Heidi grew up on the coast of British Columbia where she would often collect shells, wood, moss, rocks, and other materials to build small sculptures. “For me it was more about the materials, so from a young age I was collecting things from nature and making these little assemblage pieces,” she says. “I would work on these pieces and I didn’t really think of them as art, I didn’t know what that was necessarily.”
For Heidi, creating art is a way to "process the vicissitudes of life and to satisfy my curiosities.”
Although she is best known for her large figure sculptures composed of ceramic, drift wood, roots, beeswax, burlap, and other materials, Heidi enjoys experimenting and trying new processes. She often builds a ceramic bust only to cut it up and reassemble it. “There’s this basic sort of representation of the human figure that everybody can relate too, but then adding this layer to it…you’ve got to have a bit of ambiguity, or make it just a little disturbing.”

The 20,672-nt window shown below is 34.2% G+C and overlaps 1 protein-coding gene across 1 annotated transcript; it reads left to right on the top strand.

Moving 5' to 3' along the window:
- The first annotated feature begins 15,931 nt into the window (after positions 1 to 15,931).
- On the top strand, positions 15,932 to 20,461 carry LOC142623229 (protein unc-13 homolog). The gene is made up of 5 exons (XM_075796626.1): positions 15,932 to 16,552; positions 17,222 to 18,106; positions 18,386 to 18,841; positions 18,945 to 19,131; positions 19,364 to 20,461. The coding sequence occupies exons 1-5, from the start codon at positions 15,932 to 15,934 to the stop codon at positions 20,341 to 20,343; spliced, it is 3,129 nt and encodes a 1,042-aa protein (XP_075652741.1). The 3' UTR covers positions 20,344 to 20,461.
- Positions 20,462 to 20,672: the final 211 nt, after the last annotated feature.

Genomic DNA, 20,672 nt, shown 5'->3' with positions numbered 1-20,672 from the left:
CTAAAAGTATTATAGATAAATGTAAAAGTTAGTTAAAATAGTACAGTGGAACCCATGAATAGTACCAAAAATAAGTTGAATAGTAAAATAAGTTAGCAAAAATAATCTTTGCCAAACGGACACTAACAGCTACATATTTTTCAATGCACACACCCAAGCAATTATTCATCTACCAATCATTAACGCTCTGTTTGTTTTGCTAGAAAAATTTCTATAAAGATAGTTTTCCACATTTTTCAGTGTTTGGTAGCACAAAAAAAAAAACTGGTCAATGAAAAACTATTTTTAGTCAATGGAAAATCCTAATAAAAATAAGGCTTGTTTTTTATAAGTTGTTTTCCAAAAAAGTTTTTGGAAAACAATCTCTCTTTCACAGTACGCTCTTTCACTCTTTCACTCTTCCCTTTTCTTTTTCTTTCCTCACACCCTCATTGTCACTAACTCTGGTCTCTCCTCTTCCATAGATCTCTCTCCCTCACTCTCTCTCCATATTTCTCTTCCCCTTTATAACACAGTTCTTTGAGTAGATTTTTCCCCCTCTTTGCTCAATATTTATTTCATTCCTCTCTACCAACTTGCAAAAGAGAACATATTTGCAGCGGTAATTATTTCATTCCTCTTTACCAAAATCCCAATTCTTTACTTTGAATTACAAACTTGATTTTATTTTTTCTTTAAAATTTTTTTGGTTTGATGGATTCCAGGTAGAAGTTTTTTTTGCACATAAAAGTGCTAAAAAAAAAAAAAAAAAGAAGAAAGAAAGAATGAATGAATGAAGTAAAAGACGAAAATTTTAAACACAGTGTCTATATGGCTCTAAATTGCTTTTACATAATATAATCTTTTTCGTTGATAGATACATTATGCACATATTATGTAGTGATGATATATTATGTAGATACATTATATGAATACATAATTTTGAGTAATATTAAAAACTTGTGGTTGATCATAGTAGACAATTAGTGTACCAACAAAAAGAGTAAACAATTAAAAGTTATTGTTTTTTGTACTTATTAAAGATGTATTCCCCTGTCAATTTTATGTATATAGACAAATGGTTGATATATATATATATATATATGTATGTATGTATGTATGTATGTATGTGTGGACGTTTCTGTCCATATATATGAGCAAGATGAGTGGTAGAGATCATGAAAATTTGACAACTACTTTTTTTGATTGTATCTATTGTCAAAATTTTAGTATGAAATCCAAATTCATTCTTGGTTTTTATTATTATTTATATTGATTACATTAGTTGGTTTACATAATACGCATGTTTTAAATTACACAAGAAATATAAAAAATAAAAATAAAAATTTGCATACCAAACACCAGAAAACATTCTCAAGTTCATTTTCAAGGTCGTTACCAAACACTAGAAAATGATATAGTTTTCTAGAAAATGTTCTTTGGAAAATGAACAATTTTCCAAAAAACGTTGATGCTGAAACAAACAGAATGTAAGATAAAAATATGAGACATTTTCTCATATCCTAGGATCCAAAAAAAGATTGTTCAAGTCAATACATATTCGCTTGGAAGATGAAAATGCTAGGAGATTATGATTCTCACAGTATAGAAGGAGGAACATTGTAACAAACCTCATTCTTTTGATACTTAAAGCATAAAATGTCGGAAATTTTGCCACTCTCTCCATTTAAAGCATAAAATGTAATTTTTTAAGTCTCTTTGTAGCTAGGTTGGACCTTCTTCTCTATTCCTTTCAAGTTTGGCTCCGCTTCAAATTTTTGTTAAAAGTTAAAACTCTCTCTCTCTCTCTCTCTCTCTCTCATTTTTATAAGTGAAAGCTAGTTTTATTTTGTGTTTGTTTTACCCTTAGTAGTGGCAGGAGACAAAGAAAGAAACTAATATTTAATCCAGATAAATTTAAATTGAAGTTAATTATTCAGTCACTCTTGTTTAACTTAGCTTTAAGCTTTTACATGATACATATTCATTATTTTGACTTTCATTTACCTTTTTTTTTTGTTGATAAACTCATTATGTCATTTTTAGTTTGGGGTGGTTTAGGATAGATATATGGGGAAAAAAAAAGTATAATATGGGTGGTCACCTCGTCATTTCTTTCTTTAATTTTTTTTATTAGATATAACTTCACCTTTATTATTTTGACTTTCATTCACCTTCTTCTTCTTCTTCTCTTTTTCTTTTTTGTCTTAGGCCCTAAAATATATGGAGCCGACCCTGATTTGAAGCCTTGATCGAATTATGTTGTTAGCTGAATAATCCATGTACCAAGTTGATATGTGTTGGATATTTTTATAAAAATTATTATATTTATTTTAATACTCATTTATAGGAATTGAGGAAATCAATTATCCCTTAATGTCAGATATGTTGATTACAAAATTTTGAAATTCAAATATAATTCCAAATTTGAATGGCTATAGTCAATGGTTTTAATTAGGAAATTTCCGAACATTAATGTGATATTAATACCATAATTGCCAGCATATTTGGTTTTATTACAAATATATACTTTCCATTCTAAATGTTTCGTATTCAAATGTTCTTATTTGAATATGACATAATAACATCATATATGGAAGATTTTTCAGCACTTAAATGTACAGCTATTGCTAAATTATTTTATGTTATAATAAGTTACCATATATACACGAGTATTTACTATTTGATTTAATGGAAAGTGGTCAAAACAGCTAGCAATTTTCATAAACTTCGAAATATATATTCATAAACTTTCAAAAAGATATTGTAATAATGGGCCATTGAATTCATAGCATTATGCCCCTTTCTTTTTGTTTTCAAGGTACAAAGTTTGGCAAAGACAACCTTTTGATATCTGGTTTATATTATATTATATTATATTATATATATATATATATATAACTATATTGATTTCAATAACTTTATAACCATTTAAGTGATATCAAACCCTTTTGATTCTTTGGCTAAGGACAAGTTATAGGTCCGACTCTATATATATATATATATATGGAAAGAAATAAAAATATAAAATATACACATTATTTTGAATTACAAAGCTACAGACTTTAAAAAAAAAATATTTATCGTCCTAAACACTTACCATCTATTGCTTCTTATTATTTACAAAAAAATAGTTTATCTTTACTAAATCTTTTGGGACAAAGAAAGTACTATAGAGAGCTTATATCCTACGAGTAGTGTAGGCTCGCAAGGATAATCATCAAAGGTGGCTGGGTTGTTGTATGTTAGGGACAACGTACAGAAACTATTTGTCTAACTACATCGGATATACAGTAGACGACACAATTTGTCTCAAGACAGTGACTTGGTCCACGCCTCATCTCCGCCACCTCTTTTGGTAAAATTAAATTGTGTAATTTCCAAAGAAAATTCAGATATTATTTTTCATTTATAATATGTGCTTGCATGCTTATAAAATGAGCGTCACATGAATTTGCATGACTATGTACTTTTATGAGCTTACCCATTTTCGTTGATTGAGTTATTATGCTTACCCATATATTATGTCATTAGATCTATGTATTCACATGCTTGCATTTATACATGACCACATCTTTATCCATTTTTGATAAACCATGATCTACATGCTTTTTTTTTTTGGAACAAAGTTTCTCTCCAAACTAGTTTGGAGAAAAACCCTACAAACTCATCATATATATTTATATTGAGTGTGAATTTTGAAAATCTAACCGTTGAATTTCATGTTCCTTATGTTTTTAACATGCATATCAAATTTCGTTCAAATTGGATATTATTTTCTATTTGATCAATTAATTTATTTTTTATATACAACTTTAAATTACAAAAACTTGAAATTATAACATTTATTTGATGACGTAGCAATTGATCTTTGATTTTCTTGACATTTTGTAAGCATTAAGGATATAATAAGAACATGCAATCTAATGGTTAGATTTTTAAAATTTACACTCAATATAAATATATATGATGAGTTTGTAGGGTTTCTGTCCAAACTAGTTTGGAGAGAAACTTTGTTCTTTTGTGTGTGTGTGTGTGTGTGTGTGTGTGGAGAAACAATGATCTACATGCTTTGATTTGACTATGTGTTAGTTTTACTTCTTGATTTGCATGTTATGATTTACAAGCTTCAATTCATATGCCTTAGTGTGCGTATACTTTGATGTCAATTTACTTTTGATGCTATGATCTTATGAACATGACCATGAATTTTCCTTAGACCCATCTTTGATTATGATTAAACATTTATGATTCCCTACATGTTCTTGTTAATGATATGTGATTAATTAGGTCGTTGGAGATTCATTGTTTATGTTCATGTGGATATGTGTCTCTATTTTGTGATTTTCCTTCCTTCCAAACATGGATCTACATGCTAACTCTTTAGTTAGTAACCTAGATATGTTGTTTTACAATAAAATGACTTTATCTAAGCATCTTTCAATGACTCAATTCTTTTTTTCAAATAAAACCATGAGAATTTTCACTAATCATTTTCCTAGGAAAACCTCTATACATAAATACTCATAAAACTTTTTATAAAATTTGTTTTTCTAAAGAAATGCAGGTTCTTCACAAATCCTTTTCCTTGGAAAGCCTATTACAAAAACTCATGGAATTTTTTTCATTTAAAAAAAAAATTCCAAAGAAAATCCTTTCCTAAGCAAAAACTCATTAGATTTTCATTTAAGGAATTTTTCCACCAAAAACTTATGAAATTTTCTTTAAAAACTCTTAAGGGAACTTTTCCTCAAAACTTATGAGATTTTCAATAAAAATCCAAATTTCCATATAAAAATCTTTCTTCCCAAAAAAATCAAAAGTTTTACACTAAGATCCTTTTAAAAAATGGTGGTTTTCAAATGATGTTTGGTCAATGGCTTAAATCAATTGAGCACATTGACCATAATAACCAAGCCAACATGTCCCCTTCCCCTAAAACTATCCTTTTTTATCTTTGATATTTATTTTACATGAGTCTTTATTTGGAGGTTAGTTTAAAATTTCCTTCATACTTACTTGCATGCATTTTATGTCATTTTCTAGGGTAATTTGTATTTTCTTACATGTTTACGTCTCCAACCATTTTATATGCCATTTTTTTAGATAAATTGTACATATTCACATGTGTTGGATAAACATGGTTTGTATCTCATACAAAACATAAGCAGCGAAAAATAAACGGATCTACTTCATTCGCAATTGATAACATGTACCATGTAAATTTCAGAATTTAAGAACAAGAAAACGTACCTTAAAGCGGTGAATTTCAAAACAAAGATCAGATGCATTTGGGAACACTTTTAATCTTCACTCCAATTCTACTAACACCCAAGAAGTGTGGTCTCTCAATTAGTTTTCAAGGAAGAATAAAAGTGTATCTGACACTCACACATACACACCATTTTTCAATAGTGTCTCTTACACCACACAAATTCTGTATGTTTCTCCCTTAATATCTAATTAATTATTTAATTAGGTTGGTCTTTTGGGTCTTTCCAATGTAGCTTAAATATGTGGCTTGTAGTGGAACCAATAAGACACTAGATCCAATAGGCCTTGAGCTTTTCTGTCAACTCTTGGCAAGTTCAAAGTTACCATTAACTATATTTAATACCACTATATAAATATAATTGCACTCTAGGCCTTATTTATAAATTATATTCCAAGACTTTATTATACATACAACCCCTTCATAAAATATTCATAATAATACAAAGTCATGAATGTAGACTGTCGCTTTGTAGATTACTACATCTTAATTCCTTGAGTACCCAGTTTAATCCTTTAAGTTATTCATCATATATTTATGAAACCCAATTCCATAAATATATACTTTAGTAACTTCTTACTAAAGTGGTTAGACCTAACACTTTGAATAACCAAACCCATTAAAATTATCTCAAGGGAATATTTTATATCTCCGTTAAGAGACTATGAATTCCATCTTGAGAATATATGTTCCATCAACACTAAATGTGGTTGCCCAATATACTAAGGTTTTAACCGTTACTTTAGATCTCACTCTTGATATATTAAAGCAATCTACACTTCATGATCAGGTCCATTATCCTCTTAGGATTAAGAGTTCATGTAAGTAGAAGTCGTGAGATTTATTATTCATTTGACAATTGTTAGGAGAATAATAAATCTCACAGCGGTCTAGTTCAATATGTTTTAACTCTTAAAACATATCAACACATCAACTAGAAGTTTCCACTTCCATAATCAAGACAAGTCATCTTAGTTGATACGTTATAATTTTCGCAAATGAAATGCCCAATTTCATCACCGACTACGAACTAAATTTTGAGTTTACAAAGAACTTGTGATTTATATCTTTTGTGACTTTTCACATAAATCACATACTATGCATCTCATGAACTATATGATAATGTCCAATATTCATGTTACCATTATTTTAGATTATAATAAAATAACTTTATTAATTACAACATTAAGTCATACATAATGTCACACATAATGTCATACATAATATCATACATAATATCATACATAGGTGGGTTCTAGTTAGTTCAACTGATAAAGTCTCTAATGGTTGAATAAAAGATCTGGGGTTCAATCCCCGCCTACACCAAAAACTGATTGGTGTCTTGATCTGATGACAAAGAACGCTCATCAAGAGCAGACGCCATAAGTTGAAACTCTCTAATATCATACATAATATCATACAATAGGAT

Heidi works from her home studio in Salt Lake City and teaches figure sculpture at the University of Utah as well as ceramics courses at the Visual Art Institute. She currently has works on exhibit at Philips Gallery and has shown at Miri Gallery and other galleries around the country.
Produced and edited by
Camera work by
Jenny Mauro and Ashley Swanson